‘Having fewer players in the system meant the players had a good chance of making a career out of rugby; instead of being the fifth-best flyhalf at the Bulls, being paid R1.5m and not playing. Another reason we pushed hard for it was the franchises told us about four years ago that they were up against the ropes and couldn’t pay more, so we decided to help them cool down the market.’

MyPlayers researched what New Zealand and Ireland were paying their players, a fact-finding mission which revealed those countries – which were first and second-ranked in the world at the time – were paying the equivalent of R45-million per team while their South African counterparts were paying R57m.

‘We were paying R12m more per team than they were paying, so we needed to get into line.’

With the expectation that in all collective agreements someone is bound to step out of line, the Sharks and the Bulls’ riches on and off the field has led to suspicion that if anyone is applying a little Chinese accounting to the equation it would be them, considering their salary bills before the cap had been closer to R100m per annum.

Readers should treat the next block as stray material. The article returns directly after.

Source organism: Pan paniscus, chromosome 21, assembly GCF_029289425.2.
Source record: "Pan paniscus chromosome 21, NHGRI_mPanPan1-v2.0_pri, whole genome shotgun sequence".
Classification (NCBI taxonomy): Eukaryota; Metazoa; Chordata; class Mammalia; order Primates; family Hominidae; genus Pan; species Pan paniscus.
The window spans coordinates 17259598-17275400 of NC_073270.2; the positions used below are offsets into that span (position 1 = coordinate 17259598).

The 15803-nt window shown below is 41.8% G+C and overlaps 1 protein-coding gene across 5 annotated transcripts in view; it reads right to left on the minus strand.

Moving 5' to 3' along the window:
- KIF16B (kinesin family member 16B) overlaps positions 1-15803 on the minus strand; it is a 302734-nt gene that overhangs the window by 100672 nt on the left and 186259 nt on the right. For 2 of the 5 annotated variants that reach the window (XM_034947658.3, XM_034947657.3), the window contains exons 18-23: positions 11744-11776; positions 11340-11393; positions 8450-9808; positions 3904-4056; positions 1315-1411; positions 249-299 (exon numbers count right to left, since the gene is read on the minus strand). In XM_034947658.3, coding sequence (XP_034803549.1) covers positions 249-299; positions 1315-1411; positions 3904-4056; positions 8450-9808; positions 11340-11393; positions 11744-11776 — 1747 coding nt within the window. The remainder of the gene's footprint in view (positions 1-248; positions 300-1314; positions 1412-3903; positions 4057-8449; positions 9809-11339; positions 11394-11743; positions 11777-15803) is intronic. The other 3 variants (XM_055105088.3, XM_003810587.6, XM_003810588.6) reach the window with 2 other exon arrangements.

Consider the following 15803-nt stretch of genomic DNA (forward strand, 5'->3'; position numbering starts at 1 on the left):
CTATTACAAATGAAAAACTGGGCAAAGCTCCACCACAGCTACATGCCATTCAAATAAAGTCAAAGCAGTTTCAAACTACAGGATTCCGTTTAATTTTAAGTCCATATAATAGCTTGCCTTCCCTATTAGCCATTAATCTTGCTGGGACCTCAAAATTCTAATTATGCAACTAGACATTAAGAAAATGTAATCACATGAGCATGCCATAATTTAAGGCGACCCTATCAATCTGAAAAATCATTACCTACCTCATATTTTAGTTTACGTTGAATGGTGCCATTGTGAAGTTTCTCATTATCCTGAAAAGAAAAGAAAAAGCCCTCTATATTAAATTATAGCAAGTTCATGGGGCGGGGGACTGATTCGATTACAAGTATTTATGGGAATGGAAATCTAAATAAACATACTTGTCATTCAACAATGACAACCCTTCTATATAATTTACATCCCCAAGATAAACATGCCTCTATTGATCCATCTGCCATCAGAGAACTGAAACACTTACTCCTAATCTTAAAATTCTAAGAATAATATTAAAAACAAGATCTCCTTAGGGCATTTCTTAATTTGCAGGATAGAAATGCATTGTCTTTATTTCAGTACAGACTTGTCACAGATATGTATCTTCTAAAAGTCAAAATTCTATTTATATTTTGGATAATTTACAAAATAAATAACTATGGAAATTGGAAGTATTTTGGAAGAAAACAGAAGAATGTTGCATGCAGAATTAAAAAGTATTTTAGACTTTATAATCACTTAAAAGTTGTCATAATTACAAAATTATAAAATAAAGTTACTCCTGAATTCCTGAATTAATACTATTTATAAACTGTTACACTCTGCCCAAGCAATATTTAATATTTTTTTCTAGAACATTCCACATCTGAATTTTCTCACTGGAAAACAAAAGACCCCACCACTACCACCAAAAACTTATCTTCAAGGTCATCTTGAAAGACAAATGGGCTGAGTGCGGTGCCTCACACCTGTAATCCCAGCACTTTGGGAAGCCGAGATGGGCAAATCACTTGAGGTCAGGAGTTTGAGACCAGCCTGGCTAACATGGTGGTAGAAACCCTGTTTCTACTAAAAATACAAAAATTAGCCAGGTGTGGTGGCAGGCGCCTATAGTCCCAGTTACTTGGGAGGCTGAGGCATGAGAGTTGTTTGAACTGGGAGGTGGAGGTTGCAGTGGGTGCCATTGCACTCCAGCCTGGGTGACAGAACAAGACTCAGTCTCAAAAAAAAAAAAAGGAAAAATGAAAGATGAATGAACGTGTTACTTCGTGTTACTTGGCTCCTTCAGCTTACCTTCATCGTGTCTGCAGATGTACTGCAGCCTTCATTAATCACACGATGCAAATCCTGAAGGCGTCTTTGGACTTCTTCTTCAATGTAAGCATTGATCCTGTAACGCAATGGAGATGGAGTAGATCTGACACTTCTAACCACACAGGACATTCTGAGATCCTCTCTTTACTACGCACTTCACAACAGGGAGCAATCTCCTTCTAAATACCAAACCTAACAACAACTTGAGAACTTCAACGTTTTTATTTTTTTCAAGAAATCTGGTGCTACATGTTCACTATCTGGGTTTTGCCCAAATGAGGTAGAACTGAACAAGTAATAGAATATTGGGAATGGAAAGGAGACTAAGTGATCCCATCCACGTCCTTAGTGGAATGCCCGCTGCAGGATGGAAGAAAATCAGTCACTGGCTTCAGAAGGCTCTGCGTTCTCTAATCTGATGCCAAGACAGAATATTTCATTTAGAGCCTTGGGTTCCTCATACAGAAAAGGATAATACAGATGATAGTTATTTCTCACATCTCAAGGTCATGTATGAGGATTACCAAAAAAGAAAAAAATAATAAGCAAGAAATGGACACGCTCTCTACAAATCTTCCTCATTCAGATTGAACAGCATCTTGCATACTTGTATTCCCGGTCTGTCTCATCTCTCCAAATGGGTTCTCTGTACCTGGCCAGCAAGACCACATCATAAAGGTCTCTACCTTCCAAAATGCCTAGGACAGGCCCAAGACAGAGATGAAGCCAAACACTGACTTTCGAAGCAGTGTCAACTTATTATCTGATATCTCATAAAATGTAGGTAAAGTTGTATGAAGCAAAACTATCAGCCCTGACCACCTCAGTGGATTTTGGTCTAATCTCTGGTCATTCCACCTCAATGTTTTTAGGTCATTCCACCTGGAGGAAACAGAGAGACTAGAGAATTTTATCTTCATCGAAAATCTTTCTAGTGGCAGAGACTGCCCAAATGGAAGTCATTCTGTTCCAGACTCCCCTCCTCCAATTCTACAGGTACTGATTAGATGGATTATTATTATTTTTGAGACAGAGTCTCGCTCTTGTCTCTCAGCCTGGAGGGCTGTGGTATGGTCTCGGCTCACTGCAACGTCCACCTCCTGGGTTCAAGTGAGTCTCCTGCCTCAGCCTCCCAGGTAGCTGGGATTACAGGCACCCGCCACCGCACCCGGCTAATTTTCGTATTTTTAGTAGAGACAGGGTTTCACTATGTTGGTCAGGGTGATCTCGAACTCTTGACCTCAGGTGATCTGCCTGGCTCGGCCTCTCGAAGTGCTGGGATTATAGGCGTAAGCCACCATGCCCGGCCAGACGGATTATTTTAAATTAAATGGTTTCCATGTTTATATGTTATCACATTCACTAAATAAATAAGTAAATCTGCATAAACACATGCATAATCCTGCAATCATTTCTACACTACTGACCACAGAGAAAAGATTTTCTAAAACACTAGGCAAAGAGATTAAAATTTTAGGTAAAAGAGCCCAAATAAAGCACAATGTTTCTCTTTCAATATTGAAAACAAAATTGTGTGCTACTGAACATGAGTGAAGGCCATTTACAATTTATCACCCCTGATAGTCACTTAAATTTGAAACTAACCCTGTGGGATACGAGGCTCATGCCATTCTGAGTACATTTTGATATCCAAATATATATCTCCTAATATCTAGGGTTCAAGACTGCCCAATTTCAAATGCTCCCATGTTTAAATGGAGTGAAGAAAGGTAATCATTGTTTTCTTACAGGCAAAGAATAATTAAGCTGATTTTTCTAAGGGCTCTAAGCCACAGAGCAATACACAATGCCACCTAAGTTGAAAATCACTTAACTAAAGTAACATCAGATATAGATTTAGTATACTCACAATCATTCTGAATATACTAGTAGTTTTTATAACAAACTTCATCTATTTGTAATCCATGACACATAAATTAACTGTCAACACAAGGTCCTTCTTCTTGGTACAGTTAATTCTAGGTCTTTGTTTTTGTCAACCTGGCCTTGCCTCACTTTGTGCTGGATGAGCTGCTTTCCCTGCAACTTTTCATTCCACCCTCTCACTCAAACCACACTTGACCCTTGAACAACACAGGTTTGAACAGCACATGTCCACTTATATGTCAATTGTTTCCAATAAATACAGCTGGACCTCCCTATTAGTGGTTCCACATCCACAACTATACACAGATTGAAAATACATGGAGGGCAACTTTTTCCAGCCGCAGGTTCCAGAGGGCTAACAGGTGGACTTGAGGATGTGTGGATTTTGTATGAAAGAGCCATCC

It’s a perception that has made the free-recruiting Bulls prime suspects, but CEO Edgar Rathbone almost welcomed the opportunity to clarify that enduring narrative.

‘The salary cap is monitored from January to December, and for most of last season we had only 40 players instead of 45,’ he said. ‘We’ve walked away from a few transactions where we can see the numbers were being chased up.

‘We’ve got a fixed number that we can offer and as soon as the number goes over that, we walk away. The reality is, if a player really wants to come to the Bulls it’s not just going to be about money; and if it is we’ll walk away.’

Having worked as commercial manager at the Lions, Rathbone said there was a logical way to stay within the salary cap: ‘What is important is that you need to base your budget on real numbers. At the Lions we said our player budget was going to be based on numbers that we know.